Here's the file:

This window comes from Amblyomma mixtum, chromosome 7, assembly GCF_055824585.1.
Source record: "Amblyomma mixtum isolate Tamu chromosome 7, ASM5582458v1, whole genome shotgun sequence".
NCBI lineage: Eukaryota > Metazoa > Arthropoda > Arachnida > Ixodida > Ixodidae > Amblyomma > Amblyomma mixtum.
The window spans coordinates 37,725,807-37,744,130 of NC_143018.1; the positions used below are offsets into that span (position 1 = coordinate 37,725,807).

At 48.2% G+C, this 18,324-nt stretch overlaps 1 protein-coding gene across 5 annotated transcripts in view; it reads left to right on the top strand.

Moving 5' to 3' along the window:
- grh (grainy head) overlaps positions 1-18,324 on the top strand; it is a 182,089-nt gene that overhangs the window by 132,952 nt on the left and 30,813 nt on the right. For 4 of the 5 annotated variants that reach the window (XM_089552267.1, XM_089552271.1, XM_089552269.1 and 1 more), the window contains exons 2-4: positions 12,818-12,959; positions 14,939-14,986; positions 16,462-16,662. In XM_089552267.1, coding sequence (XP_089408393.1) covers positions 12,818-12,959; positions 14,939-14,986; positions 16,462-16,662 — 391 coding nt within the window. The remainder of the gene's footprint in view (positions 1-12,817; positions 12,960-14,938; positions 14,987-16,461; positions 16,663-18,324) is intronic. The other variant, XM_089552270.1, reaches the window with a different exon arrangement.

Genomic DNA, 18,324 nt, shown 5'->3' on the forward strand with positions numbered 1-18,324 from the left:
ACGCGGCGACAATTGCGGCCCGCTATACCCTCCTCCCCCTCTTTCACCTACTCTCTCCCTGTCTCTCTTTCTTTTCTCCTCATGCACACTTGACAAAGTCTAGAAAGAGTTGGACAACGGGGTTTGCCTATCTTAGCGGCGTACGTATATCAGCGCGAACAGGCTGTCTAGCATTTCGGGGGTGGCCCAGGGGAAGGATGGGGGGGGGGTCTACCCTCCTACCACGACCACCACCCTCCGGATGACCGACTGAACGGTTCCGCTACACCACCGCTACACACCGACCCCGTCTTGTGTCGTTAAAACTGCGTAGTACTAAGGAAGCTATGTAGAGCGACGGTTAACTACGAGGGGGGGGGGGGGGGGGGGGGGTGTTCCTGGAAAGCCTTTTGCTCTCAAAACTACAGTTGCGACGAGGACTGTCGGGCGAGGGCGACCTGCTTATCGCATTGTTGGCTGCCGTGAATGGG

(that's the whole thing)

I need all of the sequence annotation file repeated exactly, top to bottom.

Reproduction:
This window comes from Amblyomma mixtum, chromosome 7, assembly GCF_055824585.1.
Source record: "Amblyomma mixtum isolate Tamu chromosome 7, ASM5582458v1, whole genome shotgun sequence".
NCBI lineage: Eukaryota > Metazoa > Arthropoda > Arachnida > Ixodida > Ixodidae > Amblyomma > Amblyomma mixtum.
The window spans coordinates 37,725,807-37,744,130 of NC_143018.1; the positions used below are offsets into that span (position 1 = coordinate 37,725,807).

At 48.2% G+C, this 18,324-nt stretch overlaps 1 protein-coding gene across 5 annotated transcripts in view; it reads left to right on the top strand.

Moving 5' to 3' along the window:
- grh (grainy head) overlaps positions 1-18,324 on the top strand; it is a 182,089-nt gene that overhangs the window by 132,952 nt on the left and 30,813 nt on the right. For 4 of the 5 annotated variants that reach the window (XM_089552267.1, XM_089552271.1, XM_089552269.1 and 1 more), the window contains exons 2-4: positions 12,818-12,959; positions 14,939-14,986; positions 16,462-16,662. In XM_089552267.1, coding sequence (XP_089408393.1) covers positions 12,818-12,959; positions 14,939-14,986; positions 16,462-16,662 — 391 coding nt within the window. The remainder of the gene's footprint in view (positions 1-12,817; positions 12,960-14,938; positions 14,987-16,461; positions 16,663-18,324) is intronic. The other variant, XM_089552270.1, reaches the window with a different exon arrangement.

Genomic DNA, 18,324 nt, shown 5'->3' on the forward strand with positions numbered 1-18,324 from the left:
ACGCGGCGACAATTGCGGCCCGCTATACCCTCCTCCCCCTCTTTCACCTACTCTCTCCCTGTCTCTCTTTCTTTTCTCCTCATGCACACTTGACAAAGTCTAGAAAGAGTTGGACAACGGGGTTTGCCTATCTTAGCGGCGTACGTATATCAGCGCGAACAGGCTGTCTAGCATTTCGGGGGTGGCCCAGGGGAAGGATGGGGGGGGGGTCTACCCTCCTACCACGACCACCACCCTCCGGATGACCGACTGAACGGTTCCGCTACACCACCGCTACACACCGACCCCGTCTTGTGTCGTTAAAACTGCGTAGTACTAAGGAAGCTATGTAGAGCGACGGTTAACTACGAGGGGGGGGGGGGGGGGGGGGGGTGTTCCTGGAAAGCCTTTTGCTCTCAAAACTACAGTTGCGACGAGGACTGTCGGGCGAGGGCGACCTGCTTATCGCATTGTTGGCTGCCGTGAATGGG